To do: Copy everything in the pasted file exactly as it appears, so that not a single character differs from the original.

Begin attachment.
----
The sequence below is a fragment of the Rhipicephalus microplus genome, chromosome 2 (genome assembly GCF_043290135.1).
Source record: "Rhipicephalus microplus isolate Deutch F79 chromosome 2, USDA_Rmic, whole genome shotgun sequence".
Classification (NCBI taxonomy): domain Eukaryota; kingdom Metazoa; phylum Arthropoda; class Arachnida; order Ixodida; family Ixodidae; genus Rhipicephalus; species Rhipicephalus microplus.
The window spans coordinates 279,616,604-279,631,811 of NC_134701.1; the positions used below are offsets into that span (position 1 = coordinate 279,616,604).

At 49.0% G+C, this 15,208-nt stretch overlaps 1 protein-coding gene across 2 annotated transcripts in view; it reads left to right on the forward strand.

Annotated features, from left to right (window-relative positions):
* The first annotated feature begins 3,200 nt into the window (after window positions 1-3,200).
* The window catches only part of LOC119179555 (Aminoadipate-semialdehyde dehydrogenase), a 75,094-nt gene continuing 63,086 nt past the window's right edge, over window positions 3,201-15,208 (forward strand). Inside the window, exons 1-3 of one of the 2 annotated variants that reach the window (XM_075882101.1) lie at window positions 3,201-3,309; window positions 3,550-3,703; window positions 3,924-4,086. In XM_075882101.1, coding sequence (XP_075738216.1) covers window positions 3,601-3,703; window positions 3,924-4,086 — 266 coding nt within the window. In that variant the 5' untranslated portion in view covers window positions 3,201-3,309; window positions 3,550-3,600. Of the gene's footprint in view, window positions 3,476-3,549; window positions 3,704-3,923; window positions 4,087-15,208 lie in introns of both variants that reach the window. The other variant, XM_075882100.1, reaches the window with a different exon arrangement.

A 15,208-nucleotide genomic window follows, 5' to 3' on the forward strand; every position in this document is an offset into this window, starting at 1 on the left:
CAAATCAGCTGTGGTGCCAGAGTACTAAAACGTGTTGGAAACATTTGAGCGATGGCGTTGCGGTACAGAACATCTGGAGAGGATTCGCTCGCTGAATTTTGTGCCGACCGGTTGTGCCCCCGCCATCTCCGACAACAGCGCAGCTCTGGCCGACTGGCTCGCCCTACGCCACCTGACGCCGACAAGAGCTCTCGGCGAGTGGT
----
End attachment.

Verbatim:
The sequence below is a fragment of the Rhipicephalus microplus genome, chromosome 2 (genome assembly GCF_043290135.1).
Source record: "Rhipicephalus microplus isolate Deutch F79 chromosome 2, USDA_Rmic, whole genome shotgun sequence".
Classification (NCBI taxonomy): domain Eukaryota; kingdom Metazoa; phylum Arthropoda; class Arachnida; order Ixodida; family Ixodidae; genus Rhipicephalus; species Rhipicephalus microplus.
The window spans coordinates 279,616,604-279,631,811 of NC_134701.1; the positions used below are offsets into that span (position 1 = coordinate 279,616,604).

At 49.0% G+C, this 15,208-nt stretch overlaps 1 protein-coding gene across 2 annotated transcripts in view; it reads left to right on the forward strand.

Annotated features, from left to right (window-relative positions):
* The first annotated feature begins 3,200 nt into the window (after window positions 1-3,200).
* The window catches only part of LOC119179555 (Aminoadipate-semialdehyde dehydrogenase), a 75,094-nt gene continuing 63,086 nt past the window's right edge, over window positions 3,201-15,208 (forward strand). Inside the window, exons 1-3 of one of the 2 annotated variants that reach the window (XM_075882101.1) lie at window positions 3,201-3,309; window positions 3,550-3,703; window positions 3,924-4,086. In XM_075882101.1, coding sequence (XP_075738216.1) covers window positions 3,601-3,703; window positions 3,924-4,086 — 266 coding nt within the window. In that variant the 5' untranslated portion in view covers window positions 3,201-3,309; window positions 3,550-3,600. Of the gene's footprint in view, window positions 3,476-3,549; window positions 3,704-3,923; window positions 4,087-15,208 lie in introns of both variants that reach the window. The other variant, XM_075882100.1, reaches the window with a different exon arrangement.

A 15,208-nucleotide genomic window follows, 5' to 3' on the forward strand; every position in this document is an offset into this window, starting at 1 on the left:
CAAATCAGCTGTGGTGCCAGAGTACTAAAACGTGTTGGAAACATTTGAGCGATGGCGTTGCGGTACAGAACATCTGGAGAGGATTCGCTCGCTGAATTTTGTGCCGACCGGTTGTGCCCCCGCCATCTCCGACAACAGCGCAGCTCTGGCCGACTGGCTCGCCCTACGCCACCTGACGCCGACAAGAGCTCTCGGCGAGTGGT